IP IT IS NEWS ABOUT
PERSON COUNTY, YOU’LL
FIND IT IN THE TIMES.
VOLUME XI PUBLISHED EVERY SUNDAY & THURSDAY SUNDAY, MAY 19, 1940 NUMBER THIRTY-FOUR
Athens, Greece The war
ministry called to the colors the
1935 military class. The class,
composed of men 26 years old,
will report May 25. It was an
nounced officially that the class,
reported to number 60,000, was
called for a month’s training “in
the use of new weapons”.
Informed military observers'
said most of the class would be
sent to the border of Italian “pro
tected” Albania to swell the al
ready large number of Greek
troops manning fortifications fac
ing Italian forces on the other
London Prime Minister Win
ston Churchill asked his predeces
sor, Neville Chamberlain, now
lord president of the council, to
continue his leadership in the
conservative party in the house of
commons. As head of the newly
formed national government,
Churchill said he preferred not
to undertake the leadership of
Alexandria, Egypt Egypt es
tablished concentration camps to
<}ay on the Nile delta to intern
enemies in the event of war in
the Mediterranan, and advised its
citizens to cancel trips abroad be
cause of the “unstability” of the
Zagreb, Yugoslavia Addi
tional anti-aircraft guns were
mounted today on Zagreb’s high
est building because of Yugoslav
fears of being involved in the
(war. Municipal elections schedul
ed for Sunday in six districts in
the Italian frontier were cancel
led. Troop train traffic througn
Zagreb was heavy.
LAID TO WAR NEWS
Fairmont, Minn. Distress
over repents of the human toll of
the war in the low lands was
blamed by her husband today for
a heart attack that brought death
last night to Mrs. Fred Anderson,
sixty-three, a native of East Fries
MAN STOOPS, GUN
DROPS, KILLS HIM
St. Louis, May 16 John Cen
private watchman, stooped to
pick up a nickle last night and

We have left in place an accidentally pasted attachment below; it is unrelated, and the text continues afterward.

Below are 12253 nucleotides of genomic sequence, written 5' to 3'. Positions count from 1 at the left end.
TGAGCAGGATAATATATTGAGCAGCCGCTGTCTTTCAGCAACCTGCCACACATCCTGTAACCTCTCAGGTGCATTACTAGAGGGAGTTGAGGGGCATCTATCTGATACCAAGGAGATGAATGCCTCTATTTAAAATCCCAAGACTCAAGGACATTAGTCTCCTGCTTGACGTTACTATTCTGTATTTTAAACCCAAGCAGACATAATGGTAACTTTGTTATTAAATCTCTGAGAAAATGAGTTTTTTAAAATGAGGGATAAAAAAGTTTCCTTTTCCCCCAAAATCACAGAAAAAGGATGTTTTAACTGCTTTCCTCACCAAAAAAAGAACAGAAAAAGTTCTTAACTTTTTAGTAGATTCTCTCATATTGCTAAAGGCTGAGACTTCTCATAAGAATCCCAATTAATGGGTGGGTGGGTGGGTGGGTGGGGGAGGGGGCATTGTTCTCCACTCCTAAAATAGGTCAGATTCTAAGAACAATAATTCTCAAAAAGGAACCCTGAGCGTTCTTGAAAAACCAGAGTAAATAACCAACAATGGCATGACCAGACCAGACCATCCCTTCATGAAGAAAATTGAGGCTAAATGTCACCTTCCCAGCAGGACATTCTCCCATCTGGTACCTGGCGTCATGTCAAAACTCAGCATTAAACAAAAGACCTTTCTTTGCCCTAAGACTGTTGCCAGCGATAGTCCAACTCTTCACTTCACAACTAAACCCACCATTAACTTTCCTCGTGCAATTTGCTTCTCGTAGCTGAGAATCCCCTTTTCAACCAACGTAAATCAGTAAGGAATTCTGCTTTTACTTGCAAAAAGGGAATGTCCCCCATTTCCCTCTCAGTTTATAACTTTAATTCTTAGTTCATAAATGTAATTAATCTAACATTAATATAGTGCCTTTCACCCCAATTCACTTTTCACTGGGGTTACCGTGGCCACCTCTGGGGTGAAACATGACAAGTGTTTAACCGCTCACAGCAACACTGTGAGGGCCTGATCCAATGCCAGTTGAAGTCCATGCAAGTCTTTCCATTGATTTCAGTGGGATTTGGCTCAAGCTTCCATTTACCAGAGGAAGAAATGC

wtas wounded fatally. His revolver
fell from its holster and dischar
ged ms he reached for the coin—
which another man accidentally
dropped on the floor.
WORLD WAR CEMETERY
BOMBED, FRENCH DECLARE
Paris French officials said
the American jMeuse- Argon ne
Cemetery at Romague, Eastern
France, the largest American
World War cemetery in Europe,
was bombed yesterday.
American authorities said they
had not been informed of any
bombardment. The cemetery cov
ers 136 acres and has nearly 15,-
London Prime Minister Win
ston Churchill, relinquishing dir
ect control of naval affairs, thank
ed all officers and men of the
British fleet today for their ac
complishments in the first eight
months of war.
New Stage for Theater of War
Blacked-out areas of the map show countries already involved in the
Second World war. The Netherlands, Belgium and Luxembourg have
been added to those nations invaded by German troops.
HELD FRIDAY AT
Continued Efforts In Be
half of Candidacy Urged By
Person county Democrats ral
lied in the courthouse Friday
night in support of the candidacy
cf R. L. Harris for lieutenant-gov
ernor. The meeting was called
for the purpose of telling Rox
boro and Person county people
what had been done in this cam
paign and to urge their continued
The meeting was opened by E.
G. Thompson, campaign manager.